One Strategy for Practicing Unconditional Love

One Strategy for Practicing Unconditional Love

I’ve had a few hard conversations this week and witnessed some other folk’s difficult situations.

Parenting, eldercare, working with people, relationships of all kinds give us opportunities to learn.

Opportunities to be present.

To see and be seen.

To accept.

To love.

Sometimes in my exuberance and enthusiasm for the possibilities about what can be learned and changed, I don’t realize that what someone might be hearing or feeling is:  

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From Fear to Celebration: 5 Strategies to Transform Your Approach to Rejection

Fear of rejection and putting yourself into the world limits your ability to learn and grow. Celebrating rejection, instead of fearing it, transforms the person experiencing rejection from a victim of others choices, to the courageous chooser of opportunity. You can learn to change your mindset about fearing rejection to celebrating rejection.

As with most celebrations, celebrating rejection will make you happier. And if it still sounds impossible, there are at least five practical steps that you can take to get better at being rejected. You can choose to transform your relationship with rejection to allow yourself to bravely pursue your goals as you ask hard questions, try new things, and do what matters. 

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6 Strategies to Help Embrace Discomfort and Challenges

We all know that life is full of challenges we can’t control, and dealing with challenges and new learning can be uncomfortable. But why embrace discomfort and challenges? How is that different than just “sucking it up” and powering through? Embracing discomfort and challenge makes it easier to find the joy in what ever journey … Read more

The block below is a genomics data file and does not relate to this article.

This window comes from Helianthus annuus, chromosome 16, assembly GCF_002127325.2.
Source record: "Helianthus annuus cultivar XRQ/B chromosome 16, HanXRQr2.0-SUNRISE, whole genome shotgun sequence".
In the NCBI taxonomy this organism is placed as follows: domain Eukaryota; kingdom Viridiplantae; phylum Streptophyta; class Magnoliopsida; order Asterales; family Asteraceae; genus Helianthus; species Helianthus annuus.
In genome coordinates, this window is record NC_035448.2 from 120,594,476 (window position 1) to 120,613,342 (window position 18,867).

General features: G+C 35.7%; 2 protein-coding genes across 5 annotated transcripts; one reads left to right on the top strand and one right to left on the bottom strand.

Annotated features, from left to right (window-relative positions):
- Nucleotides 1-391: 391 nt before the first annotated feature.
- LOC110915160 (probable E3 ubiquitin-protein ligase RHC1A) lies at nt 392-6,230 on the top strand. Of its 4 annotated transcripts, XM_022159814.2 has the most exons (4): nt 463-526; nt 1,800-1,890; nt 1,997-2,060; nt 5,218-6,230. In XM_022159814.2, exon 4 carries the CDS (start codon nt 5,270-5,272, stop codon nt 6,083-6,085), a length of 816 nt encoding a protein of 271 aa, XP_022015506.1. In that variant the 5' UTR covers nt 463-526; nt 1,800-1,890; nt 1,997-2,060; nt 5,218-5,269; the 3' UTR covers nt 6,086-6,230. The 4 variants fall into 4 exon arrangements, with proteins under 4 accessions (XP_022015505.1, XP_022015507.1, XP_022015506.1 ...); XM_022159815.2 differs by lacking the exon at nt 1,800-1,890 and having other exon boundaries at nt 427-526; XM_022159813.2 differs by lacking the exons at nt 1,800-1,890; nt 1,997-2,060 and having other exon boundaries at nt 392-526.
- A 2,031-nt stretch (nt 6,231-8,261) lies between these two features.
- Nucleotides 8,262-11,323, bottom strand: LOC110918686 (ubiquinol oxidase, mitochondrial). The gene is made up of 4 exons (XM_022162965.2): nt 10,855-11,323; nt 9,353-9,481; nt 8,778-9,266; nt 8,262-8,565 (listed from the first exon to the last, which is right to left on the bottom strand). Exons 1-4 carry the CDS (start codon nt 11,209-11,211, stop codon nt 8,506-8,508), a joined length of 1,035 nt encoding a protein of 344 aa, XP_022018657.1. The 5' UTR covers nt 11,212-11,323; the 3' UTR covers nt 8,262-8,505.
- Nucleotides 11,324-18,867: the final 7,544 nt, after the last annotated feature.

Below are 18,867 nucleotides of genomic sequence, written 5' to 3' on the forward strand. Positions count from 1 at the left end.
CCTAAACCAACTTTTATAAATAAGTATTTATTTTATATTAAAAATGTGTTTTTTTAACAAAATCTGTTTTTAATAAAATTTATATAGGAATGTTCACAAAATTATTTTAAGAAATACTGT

Self-directed Learner Mid-year Mobility Check

Mobility is a beautiful thing. Physical, social, or intellectual Being able to move, to be fluid, to progress. To change. To choose. To feel the power and joy of moving, reaching, stretching, walking, growing. Last week I lost my physical mobility for a few days after overdoing it with house and yardwork, party prep, high … Read more

Solstice End of Year Reflection: What’s Really Important?

This has been a hard year.

My mom was diagnosed with ALS in February, followed by two feeding tube surgeries, a move back east and rapidly progressing symptoms. One sibling had a bad fall with complications. Another sibling needed a brain surgery and still needs a different surgery.

And yesterday, the longest night of the year, I’d started my year-in-review that often morphs into  me beating myself up about all the things I didn’t accomplish that I intended to, like:

  • only 16 blog posts/28 newsletters instead of 52
  • no speaking gigs
  • just a few books sold and no marketing plan
  • still piles and piles of mama’s files to be gone through
  • my messy, messy house

The list of what didn’t get done, or done well, could go on and on.  

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